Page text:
Maidens Sans Frontiers: Japanese Girl Culture in Australia is an exhibition that both celebrates and investigates contemporary Japanese girl culture as it manifests in Australia. Showcasing cosplay costumes, fashion items, photographs, video, postcards, books, manga, collectibles, Maidens Sans Frontiers is a collection of artefacts that inspired our co-authored academic book Maidens Sans Frontiers: Girl Culture in Japan and Beyond (Routledge 2022). In addition to the artefacts themselves, this exhibition features expert commentary.
Maidens Sans Frontiers: Japanese Girl Culture in Australia is a touring exhibition that is designed for general public consumption teamed with several targeted events enabling audiences to engage with the exhibition and research in more depth. The exhibition will have both online and in-person components.
Our goal is to bring together diverse visual, physical and digital artefacts to build public appreciation and understanding of shōjo culture’s international appeal. These items come from our personal collections and will be framed by heartfelt commentary displayed with the items and online which will interpret the objects’ personal and academic connections to show how academic research often becomes an all-consuming passion, and how fandom and creative pursuits can also translate into academic research in Japanese studies. The exhibition will offer a series of workshops to local school students, university students, and community members about Japanese popular culture
“shojo” or “shoujo” 少女 can be translated to mean “girl” – but there are no one for one replacements in translation.
There are many other words in Japanese that are used more frequently in everday speech to mean “girl” – 女の子 (onna no ko – young woman), お嬢さん (ojyousan – something like mistress or young lady), 乙女 (otome – maiden).
Shojo as a word is perhaps most commonly used when talking about things like shojo manga or shojo literature – about tropes and genres.
The figure of the girl is a liminal or marginal one – too old to be a child, but too young to be burdened by the responsibilities of adult femme presenting individuals and women. Although constrained by her role in society, she has a degree of freedom and agency to selfishly persue a love of reading or wearing frilly dresses or living out daydreams of an imagined Europe.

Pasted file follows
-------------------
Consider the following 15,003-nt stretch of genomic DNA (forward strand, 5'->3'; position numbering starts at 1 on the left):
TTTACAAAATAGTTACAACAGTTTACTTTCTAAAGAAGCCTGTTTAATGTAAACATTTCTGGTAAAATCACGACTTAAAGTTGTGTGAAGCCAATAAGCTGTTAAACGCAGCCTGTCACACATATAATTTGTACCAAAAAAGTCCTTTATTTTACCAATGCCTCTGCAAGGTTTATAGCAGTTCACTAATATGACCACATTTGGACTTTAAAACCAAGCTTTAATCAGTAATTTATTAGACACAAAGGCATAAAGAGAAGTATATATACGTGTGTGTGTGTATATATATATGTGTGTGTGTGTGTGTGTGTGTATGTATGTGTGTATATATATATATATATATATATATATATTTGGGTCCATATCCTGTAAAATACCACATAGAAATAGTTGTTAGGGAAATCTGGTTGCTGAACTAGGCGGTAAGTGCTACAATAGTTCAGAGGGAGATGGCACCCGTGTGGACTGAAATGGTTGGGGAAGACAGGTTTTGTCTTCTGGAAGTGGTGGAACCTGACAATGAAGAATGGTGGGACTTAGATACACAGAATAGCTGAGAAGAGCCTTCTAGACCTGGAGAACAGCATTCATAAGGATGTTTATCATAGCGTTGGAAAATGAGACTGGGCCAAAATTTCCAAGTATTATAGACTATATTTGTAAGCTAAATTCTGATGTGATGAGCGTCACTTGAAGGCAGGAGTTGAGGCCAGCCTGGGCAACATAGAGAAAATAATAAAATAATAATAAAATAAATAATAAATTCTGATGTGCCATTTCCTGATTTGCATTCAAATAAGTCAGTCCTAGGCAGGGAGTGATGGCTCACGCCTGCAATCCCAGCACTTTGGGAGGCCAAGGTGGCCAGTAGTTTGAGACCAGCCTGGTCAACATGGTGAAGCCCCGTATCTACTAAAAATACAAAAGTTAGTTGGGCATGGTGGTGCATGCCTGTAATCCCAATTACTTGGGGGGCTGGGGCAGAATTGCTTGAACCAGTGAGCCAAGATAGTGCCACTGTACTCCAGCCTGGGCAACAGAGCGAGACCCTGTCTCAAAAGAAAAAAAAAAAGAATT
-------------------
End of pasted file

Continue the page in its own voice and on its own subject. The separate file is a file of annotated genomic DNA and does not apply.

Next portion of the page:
This exhibition brings together items from the personal collections of academics working on shojo culture – Dr Lucy Fraser (UQ) and Dr Emerald L King (UTAS), with contributions from Dr Megan Rose (UNSW). The curation and copy were provided by Emily Wakeling who was one of the curators for the 9th Asia Pacific Triennial held at Queensland Art Gallery/Gallery of Modern Art.
For each of us, the shojo takes a different role in our work.
Lucy’s work focuses on the pleasures of metamorphisis – exploring the changes of the shojo’s physical body from child to adult, but also human to bird, goddess or mermaid, in literature and manga.
Emerald’s work skews towards the darker and bloodier end of shojo culture – focussing on the horror inherent in being a girl. Emerald also looks at figures who are not girls – either because they have ‘aged out’ or because they were barred from girlhood in the first place.
Megan’s work is predominately concerend with sociological interraction with girls involved in Tokyo’s vibrant street fashion culture. She is adamant about giving these women a voice rather than viewing them as objects of study.
The objects that are included in the exhibition are above all talismans and touch points for key moments in our collective research journey – they are objects imbued with stories.
Look through the ‘Exhibits’ folder for more information.
We have a curated selection of merchandise with our Falling Girl logo available on Redbubble.
All prices have been set ‘at cost’ so you are only paying for your item.